Maybe you grew up with your dad washing the car on the lawn in the summer so the grass would get the run-off water. It was genius! You got the car and clean and watered the lawn at the same time. While not the most environmentally friendly method, it turn out dad was on to something. Washing your car on gravel or the lawn minimizes run off allowing the water to be absorbed into the ground. When you wash your car on pavement all that gas, oil, exhaust fumes, not to mention the chemicals in the wash you are using, flow straight into storm drains that release directly into Puget Sound. Commercial car washes are required to drain their wastewater into sewer systems so it gets treated before being discharged back into the environment. They also use less water than we do at home. This is likely due to the super-powerful, high-intensity nozzles commercial car washes use and probably because we have to pay more if we need more car washing time.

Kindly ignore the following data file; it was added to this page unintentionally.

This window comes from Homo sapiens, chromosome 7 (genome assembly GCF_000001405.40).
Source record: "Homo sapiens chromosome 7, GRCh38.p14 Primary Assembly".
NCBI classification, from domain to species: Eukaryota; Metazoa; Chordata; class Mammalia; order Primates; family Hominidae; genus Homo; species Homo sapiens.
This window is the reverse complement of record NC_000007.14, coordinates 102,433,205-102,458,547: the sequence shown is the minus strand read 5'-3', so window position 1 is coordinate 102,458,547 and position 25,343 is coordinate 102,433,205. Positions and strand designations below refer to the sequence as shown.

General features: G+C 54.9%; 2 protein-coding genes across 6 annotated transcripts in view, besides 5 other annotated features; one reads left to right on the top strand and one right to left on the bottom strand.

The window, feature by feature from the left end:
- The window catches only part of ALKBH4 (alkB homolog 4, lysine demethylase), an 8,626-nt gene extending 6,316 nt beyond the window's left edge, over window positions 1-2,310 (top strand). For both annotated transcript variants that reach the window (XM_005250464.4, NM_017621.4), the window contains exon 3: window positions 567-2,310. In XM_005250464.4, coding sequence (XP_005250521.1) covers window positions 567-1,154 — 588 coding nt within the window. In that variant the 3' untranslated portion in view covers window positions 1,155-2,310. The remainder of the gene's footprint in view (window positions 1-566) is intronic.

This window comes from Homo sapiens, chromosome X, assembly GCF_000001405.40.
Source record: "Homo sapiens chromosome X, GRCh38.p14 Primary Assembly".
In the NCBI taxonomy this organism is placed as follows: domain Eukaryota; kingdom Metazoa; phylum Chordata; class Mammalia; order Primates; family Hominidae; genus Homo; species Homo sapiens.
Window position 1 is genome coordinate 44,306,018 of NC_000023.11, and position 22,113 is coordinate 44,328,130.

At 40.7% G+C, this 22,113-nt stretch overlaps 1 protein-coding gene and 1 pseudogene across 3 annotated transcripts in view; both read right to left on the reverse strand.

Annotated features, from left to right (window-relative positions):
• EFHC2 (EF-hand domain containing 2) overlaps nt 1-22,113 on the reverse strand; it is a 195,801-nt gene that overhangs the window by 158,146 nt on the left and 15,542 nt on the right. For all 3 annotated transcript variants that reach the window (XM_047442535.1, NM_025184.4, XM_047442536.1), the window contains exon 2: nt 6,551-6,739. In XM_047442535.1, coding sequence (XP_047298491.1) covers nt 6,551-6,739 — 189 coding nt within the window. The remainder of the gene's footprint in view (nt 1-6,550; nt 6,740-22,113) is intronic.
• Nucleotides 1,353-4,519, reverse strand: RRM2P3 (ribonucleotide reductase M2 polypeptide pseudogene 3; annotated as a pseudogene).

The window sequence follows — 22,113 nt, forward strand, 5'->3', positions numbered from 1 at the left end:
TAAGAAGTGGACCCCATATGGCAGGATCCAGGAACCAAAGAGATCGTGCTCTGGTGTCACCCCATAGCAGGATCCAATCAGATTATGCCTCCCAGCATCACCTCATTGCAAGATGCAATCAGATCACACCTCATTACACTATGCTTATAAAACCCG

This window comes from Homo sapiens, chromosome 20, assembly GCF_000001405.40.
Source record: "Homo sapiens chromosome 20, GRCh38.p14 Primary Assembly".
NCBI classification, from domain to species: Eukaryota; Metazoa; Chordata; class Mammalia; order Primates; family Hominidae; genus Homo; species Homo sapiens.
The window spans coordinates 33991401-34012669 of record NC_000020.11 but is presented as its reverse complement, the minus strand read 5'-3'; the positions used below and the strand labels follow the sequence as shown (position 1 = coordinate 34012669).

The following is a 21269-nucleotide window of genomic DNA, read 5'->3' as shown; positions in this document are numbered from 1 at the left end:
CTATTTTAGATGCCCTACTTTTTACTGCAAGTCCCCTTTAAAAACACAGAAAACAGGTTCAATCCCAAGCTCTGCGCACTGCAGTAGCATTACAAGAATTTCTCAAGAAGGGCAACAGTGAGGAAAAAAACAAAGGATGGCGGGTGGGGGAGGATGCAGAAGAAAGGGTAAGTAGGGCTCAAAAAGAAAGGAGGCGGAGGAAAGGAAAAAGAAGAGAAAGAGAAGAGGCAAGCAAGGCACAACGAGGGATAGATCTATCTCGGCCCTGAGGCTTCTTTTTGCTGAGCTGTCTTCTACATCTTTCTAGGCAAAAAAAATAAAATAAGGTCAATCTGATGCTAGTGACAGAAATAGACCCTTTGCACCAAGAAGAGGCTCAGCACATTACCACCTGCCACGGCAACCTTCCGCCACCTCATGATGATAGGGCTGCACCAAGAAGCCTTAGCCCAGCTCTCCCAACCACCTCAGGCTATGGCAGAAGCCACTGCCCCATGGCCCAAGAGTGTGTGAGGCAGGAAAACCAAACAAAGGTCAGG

But what if you have to wash your car at home? Again, lawn or gravel is the best surface to use and be sure to use a green car washing soap. A search on Amazon brought up over 200 green car washing products so you are sure to find one you like. Also, if your car is not totally dirty, spot wash or use a water-less cleaner. Using a nozzle on your hose that controls the flow of water will also help and when you are done, dump the dirty water in the sink.